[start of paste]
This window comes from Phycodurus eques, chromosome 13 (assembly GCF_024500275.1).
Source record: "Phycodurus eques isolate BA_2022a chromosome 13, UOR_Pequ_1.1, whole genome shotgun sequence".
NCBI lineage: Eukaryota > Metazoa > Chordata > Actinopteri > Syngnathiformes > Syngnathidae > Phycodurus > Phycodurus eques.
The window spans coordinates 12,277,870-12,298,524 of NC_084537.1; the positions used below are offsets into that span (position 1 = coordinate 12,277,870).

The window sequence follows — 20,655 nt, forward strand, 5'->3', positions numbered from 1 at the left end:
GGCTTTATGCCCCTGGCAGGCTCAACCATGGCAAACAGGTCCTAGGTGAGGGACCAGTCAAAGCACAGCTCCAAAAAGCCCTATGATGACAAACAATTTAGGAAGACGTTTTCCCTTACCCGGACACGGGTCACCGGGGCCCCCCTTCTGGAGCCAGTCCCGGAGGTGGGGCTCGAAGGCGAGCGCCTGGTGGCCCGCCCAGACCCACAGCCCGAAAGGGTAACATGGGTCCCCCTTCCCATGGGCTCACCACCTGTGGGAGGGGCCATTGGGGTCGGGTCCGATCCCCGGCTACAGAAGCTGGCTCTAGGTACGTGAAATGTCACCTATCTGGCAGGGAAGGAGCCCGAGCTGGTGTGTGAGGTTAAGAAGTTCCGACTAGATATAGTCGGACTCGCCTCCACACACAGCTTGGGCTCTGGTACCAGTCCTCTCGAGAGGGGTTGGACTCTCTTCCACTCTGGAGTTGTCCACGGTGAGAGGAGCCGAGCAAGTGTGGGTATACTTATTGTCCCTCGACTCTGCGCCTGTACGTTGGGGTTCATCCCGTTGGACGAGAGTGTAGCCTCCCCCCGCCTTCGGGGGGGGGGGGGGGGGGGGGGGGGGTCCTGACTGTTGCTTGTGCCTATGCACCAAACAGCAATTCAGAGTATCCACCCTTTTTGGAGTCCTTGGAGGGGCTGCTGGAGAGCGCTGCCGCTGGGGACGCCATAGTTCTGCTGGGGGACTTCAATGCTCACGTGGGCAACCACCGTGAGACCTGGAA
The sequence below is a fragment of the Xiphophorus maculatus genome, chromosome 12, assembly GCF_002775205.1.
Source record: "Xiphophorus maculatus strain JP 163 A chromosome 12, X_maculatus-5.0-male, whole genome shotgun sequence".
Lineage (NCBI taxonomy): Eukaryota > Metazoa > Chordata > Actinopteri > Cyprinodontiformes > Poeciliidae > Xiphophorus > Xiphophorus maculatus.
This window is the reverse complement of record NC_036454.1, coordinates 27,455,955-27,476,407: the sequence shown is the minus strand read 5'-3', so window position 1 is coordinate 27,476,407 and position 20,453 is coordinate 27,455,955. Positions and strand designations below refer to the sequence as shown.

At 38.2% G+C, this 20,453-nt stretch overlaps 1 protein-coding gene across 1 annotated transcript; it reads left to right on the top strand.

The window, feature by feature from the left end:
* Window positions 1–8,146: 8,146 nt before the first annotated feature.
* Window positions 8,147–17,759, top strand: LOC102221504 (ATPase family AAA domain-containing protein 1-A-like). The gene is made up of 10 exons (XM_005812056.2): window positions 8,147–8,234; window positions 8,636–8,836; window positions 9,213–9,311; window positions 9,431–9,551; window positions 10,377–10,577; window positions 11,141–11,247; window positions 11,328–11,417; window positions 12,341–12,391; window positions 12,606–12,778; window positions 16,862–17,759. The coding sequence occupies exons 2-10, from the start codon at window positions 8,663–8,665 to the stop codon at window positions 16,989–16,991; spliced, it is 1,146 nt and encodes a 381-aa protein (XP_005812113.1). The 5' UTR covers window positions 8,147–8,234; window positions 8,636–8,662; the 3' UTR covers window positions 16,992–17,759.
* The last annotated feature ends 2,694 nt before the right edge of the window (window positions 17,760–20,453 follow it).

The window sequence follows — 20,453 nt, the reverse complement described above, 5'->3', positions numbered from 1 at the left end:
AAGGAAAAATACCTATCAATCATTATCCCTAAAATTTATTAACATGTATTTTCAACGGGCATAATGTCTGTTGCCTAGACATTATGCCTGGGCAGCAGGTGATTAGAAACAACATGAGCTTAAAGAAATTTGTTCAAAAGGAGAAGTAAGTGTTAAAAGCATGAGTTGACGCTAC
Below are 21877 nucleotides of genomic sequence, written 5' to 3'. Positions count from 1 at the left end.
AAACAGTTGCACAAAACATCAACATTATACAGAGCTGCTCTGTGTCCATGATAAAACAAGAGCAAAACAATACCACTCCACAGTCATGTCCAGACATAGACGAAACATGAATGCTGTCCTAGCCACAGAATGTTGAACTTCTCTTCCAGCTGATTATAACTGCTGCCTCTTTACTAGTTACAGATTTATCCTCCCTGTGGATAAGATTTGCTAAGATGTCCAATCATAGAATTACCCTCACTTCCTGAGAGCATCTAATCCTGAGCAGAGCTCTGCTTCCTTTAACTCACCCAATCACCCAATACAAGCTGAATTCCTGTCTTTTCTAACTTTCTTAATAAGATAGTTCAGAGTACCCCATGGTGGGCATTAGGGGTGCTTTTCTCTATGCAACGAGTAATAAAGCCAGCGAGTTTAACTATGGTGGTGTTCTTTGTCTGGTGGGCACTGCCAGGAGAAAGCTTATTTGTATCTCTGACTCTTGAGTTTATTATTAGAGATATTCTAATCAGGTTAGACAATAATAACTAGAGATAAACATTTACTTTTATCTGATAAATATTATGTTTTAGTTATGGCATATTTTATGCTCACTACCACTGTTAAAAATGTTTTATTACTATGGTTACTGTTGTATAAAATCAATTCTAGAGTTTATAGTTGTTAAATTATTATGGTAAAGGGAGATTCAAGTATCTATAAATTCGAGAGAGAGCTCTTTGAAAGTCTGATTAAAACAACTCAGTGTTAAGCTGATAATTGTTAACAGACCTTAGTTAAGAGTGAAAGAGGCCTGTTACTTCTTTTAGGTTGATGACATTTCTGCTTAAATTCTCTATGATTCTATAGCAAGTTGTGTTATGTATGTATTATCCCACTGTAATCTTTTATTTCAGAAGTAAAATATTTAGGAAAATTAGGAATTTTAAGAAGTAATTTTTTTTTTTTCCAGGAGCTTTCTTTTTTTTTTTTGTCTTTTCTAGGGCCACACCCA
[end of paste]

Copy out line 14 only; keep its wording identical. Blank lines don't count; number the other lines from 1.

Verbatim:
* Window positions 8,147–17,759, top strand: LOC102221504 (ATPase family AAA domain-containing protein 1-A-like). The gene is made up of 10 exons (XM_005812056.2): window positions 8,147–8,234; window positions 8,636–8,836; window positions 9,213–9,311; window positions 9,431–9,551; window positions 10,377–10,577; window positions 11,141–11,247; window positions 11,328–11,417; window positions 12,341–12,391; window positions 12,606–12,778; window positions 16,862–17,759. The coding sequence occupies exons 2-10, from the start codon at window positions 8,663–8,665 to the stop codon at window positions 16,989–16,991; spliced, it is 1,146 nt and encodes a 381-aa protein (XP_005812113.1). The 5' UTR covers window positions 8,147–8,234; window positions 8,636–8,662; the 3' UTR covers window positions 16,992–17,759.